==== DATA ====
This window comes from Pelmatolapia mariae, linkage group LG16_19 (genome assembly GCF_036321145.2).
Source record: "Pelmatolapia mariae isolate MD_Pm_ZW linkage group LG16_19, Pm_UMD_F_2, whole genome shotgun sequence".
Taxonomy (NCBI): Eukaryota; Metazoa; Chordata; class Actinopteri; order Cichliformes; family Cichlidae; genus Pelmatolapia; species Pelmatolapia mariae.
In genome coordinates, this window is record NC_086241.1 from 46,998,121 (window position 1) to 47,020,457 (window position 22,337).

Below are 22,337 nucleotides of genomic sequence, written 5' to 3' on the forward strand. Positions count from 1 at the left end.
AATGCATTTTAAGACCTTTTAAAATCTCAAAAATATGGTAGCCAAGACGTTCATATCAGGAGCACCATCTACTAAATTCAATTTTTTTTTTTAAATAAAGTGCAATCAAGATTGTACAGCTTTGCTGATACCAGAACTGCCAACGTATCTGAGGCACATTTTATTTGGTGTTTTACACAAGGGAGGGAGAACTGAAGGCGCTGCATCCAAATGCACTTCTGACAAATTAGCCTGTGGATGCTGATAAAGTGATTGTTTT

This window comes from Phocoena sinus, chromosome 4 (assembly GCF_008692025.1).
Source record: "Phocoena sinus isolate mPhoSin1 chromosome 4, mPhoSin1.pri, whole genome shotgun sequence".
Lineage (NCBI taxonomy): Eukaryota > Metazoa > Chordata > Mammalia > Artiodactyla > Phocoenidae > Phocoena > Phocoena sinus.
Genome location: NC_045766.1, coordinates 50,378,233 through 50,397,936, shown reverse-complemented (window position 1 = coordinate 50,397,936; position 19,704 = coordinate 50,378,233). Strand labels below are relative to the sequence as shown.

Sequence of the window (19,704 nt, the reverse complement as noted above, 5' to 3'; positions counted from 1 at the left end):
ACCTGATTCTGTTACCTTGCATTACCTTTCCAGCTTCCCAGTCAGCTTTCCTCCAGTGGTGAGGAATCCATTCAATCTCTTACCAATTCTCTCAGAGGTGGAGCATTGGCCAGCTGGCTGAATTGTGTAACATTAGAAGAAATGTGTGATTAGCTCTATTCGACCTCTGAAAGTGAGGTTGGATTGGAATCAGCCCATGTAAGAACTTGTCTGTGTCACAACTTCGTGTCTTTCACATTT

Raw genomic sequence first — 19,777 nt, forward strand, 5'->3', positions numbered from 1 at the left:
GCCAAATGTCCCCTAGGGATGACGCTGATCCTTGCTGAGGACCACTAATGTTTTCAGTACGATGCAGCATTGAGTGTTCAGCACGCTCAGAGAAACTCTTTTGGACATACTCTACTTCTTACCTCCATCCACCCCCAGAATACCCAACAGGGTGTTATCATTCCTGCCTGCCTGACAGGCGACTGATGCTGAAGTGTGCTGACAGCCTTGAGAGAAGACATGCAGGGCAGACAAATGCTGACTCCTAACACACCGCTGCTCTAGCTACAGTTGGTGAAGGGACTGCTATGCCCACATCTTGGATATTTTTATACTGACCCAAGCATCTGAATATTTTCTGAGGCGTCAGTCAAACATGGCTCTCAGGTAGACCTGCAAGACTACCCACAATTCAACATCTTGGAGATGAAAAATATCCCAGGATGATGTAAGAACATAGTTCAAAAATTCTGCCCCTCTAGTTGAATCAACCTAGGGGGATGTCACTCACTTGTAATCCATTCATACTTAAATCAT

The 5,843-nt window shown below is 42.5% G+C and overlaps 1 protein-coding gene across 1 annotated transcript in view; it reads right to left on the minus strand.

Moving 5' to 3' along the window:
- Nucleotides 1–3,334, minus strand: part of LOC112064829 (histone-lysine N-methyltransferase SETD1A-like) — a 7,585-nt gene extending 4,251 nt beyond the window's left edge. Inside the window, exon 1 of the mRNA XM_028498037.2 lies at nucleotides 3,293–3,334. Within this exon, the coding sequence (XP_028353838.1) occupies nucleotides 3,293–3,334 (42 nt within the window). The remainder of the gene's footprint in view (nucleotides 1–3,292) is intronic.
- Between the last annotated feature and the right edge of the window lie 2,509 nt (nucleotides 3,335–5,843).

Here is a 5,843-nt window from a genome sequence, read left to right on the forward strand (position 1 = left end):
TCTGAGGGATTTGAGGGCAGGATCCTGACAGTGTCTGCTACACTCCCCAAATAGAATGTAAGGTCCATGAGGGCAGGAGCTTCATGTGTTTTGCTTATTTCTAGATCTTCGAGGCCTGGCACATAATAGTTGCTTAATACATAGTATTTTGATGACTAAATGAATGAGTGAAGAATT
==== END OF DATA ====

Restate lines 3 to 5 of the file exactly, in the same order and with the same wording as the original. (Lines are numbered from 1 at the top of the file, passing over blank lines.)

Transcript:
Taxonomy (NCBI): Eukaryota; Metazoa; Chordata; class Actinopteri; order Cichliformes; family Cichlidae; genus Pelmatolapia; species Pelmatolapia mariae.
In genome coordinates, this window is record NC_086241.1 from 46,998,121 (window position 1) to 47,020,457 (window position 22,337).

Below are 22,337 nucleotides of genomic sequence, written 5' to 3' on the forward strand. Positions count from 1 at the left end.